System Shapes

We think of time as a line. We are in the present, moving toward the future and away from the past. In the same way, we can think of systems as shapes made up of lines. Let's explore some of these shapes and even make our own. Challenge will take ~ 10 minutes to complete.

🌟 Best of Show submission due date: November 1, 2021

✏️ For Students – This challenge gives you some practice in system thinking, a desirable skill when working with institutions and procedures.

💡 For Instructors – This exercise challenges you to map your domain knowledge beyond the weekly schedule, and create a visual artifact that can help students understand the bigger picture.

Explore the tool Bubbles

Use the button below to open the tool and explore some of its features. Refresh that page at any time to clear your drawing. Come back to this page when you are ready to start.

The challenge: Use the tool Bubbles to make shapes based on their description.

Some notes before you start:

  • For most of the shapes you will need to define a Start and End circle. Do this by double clicking on the circle and then typing.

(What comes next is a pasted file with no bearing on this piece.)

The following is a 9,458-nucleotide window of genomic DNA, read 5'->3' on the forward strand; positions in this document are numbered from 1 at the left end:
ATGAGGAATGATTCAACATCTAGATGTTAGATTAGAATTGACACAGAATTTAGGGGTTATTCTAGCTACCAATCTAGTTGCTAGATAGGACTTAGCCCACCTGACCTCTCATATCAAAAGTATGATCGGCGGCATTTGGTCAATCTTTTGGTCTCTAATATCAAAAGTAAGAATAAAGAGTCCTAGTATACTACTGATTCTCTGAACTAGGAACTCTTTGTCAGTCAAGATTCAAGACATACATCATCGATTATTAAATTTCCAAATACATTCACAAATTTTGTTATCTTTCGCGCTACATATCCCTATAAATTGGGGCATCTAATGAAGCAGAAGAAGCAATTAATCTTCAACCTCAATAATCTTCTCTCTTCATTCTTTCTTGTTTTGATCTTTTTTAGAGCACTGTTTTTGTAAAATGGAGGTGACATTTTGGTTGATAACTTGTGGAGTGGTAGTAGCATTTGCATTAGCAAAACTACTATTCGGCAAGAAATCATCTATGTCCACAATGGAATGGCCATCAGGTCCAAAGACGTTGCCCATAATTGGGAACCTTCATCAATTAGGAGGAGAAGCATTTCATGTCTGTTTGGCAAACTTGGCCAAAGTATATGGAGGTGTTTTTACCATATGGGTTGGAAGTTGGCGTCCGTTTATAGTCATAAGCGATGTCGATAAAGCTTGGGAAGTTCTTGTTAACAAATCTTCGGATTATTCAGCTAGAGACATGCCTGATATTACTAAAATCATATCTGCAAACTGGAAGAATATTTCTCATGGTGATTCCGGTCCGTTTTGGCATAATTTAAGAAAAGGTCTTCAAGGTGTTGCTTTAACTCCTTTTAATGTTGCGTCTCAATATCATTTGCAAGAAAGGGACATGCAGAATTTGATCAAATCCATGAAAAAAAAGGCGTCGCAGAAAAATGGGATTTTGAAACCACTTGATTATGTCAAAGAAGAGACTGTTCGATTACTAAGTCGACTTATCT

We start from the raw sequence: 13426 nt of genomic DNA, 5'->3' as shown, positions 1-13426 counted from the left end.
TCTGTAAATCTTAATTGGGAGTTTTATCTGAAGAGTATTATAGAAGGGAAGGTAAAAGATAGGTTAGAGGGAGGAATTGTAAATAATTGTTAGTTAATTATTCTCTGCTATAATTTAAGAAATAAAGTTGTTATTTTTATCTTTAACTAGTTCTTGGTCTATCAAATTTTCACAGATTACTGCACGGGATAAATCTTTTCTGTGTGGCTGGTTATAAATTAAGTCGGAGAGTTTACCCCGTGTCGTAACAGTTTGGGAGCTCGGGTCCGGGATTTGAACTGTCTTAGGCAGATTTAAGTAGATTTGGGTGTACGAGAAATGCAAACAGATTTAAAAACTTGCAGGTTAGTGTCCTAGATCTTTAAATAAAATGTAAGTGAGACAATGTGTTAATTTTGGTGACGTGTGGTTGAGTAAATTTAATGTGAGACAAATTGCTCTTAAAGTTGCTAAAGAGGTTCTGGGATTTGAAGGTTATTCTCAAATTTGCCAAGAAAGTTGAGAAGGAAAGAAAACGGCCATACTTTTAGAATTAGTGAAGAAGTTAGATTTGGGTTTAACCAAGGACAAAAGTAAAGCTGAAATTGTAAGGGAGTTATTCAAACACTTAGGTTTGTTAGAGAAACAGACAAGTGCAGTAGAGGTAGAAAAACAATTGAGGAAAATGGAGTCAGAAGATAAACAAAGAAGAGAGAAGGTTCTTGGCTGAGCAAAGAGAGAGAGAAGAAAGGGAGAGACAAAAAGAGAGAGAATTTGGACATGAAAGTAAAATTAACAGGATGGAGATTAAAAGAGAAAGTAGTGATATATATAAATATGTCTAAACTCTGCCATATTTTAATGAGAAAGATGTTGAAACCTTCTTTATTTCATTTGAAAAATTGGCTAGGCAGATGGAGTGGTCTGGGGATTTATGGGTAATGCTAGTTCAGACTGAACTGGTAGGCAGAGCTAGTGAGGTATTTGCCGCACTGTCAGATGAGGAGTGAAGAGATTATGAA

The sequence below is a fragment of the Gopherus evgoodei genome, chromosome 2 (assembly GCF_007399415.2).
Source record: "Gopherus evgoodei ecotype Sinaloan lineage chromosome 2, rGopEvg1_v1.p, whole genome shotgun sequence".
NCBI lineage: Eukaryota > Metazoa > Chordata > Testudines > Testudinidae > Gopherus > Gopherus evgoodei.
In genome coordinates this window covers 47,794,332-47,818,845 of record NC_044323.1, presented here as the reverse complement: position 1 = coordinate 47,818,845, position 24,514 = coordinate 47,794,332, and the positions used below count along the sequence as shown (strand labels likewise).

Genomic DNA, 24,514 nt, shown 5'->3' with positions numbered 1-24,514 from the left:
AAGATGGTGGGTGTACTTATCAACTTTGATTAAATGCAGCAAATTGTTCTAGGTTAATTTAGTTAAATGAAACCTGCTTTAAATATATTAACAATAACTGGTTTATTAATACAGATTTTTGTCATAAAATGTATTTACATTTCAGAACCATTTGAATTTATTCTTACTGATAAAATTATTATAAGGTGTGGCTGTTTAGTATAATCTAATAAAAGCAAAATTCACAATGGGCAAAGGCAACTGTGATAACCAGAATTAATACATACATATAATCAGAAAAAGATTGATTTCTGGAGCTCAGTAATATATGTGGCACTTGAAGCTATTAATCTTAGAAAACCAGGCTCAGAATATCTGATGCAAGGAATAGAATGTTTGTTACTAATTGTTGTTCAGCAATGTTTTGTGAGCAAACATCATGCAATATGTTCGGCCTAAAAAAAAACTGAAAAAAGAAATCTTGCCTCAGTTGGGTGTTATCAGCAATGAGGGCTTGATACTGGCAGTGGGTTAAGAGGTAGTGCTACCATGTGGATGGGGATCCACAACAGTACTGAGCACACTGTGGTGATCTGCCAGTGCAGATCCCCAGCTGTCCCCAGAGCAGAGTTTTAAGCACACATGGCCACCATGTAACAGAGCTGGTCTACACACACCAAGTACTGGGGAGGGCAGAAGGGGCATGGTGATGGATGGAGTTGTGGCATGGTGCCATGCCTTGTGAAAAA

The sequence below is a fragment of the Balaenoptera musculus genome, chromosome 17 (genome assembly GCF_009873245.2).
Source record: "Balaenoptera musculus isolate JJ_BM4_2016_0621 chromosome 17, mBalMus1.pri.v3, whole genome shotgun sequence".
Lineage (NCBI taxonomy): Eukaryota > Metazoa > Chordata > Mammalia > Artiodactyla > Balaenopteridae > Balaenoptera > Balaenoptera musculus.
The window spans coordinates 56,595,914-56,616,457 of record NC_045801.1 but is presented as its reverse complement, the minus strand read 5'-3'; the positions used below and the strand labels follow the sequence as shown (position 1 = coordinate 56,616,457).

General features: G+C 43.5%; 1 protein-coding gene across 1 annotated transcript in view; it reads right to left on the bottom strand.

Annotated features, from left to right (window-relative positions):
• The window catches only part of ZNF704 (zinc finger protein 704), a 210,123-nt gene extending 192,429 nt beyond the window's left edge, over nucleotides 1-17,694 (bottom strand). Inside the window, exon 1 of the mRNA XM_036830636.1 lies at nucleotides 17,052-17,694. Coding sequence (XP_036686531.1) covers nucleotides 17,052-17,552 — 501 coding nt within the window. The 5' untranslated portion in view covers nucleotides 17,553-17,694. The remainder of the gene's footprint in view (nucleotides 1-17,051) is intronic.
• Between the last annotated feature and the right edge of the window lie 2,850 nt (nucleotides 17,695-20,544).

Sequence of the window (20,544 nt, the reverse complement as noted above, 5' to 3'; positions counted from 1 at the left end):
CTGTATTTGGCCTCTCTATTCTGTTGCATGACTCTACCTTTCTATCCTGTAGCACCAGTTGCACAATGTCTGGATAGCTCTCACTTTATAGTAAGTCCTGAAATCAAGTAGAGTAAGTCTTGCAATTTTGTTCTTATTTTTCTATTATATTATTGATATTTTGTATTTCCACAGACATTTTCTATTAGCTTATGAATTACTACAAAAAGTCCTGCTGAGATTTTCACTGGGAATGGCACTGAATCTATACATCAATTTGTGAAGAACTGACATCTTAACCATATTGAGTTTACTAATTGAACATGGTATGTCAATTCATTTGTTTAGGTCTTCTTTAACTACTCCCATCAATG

• Add circles using the +add circles button. Some of the shapes are a bit easier with more circles.
  • Use the 👁 icon to see the answer after you have tried to make the shape on your own, OR use the answers as a guide while you work.



Description: Start and End circles are opposite each other. There is only 1 path from Start to End. No circle has more than 2 connections.


Description: Start and End nodes are opposite of each other. All paths must end at the End node or join a path that ends at the End node.


Description: The start circle has one connection to every other circle and each of those circles have only one connection to the start circle.


Description: Start and End circles are opposite of each other. There must be at least one path from the start to the end.


Description: Every circle is connected to its immediate neighbor. Start and End can be anywhere.


Description: Every circle is connected to every other circle, regardless of proximity.

Try creating a hybrid system

Most systems use a mix of the shapes above and others that aren’t listed. You can try to model something specific, or maybe just play in the tool and see what you come up with.

  • By double clicking on the circle you can add:
    • Scale: How big or small the circle is. What can size represent in a system graphic?
    • Label: Text or numeric. What labels would be most helpful to a viewer?
  • Once you complete your hybrid system use the “Screenshot” button in Bubbles to save an image of your system.


You’ve completed this challenge.

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